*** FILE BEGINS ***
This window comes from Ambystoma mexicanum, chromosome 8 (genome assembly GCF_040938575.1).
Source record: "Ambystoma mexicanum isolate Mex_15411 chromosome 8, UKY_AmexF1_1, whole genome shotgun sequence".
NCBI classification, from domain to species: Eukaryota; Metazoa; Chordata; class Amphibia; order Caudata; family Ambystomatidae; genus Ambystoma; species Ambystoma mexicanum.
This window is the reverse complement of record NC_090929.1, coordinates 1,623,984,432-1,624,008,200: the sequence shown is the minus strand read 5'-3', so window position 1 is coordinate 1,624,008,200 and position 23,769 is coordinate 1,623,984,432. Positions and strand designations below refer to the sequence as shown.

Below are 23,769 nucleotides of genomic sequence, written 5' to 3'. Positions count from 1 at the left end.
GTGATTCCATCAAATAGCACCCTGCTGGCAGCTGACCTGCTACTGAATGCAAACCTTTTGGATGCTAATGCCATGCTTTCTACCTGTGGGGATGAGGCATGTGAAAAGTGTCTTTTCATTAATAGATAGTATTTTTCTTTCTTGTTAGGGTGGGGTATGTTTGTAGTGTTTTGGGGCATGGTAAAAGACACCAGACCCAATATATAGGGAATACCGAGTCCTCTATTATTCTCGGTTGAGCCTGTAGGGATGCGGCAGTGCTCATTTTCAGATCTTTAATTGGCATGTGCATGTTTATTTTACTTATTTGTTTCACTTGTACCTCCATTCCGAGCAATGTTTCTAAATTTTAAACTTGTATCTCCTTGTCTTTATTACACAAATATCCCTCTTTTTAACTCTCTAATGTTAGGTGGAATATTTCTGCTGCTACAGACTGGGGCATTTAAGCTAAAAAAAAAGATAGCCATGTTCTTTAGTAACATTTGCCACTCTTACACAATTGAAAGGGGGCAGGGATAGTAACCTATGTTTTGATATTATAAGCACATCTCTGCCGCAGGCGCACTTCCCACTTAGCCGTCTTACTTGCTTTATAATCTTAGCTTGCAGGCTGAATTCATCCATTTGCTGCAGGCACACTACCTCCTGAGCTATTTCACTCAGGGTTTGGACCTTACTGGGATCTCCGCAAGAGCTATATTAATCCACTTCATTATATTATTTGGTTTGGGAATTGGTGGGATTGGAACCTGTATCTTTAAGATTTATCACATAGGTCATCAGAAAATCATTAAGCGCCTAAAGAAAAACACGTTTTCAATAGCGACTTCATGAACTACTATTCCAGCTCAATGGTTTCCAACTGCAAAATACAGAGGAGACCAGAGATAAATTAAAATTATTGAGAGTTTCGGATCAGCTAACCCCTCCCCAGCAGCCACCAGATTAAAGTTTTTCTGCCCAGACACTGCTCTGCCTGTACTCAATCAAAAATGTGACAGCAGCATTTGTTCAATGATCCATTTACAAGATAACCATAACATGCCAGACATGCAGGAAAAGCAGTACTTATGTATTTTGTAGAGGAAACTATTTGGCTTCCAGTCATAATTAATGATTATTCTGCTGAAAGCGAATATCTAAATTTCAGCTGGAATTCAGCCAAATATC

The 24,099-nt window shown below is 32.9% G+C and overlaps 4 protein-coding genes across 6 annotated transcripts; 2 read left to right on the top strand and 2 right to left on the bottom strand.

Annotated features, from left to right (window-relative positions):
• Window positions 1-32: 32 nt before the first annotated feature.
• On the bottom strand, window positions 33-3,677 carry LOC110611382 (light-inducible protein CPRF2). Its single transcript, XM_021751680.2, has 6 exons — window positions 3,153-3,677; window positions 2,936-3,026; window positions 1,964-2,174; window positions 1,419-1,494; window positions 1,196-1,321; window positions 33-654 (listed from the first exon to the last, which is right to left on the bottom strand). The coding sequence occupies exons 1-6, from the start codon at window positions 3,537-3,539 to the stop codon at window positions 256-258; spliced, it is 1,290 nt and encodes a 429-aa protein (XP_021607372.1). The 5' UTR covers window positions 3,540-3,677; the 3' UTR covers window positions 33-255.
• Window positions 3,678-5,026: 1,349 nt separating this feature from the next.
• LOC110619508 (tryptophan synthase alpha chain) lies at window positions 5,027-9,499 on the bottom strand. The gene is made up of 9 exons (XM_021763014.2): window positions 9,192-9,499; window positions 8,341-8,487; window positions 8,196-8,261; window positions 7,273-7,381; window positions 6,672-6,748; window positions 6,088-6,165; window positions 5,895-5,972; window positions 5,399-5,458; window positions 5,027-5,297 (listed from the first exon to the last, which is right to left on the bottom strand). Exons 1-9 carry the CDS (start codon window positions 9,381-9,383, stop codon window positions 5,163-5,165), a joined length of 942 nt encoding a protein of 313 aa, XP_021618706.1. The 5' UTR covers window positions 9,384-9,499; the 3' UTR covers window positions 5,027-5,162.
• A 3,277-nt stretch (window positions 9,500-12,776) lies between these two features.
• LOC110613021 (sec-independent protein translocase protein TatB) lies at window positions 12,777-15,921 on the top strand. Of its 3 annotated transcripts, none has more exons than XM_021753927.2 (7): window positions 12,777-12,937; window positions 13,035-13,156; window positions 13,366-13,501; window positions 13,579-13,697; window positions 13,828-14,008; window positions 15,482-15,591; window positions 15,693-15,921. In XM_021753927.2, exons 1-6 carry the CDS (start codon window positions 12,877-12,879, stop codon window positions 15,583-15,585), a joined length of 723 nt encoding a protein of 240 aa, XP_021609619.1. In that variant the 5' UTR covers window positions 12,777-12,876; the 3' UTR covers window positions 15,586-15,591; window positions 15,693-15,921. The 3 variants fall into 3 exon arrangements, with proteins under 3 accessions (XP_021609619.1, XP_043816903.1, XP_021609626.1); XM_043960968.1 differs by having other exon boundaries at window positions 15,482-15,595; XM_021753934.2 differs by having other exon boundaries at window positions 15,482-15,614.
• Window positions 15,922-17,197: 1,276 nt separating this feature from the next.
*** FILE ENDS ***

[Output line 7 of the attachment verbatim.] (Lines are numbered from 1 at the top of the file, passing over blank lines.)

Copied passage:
The 24,099-nt window shown below is 32.9% G+C and overlaps 4 protein-coding genes across 6 annotated transcripts; 2 read left to right on the top strand and 2 right to left on the bottom strand.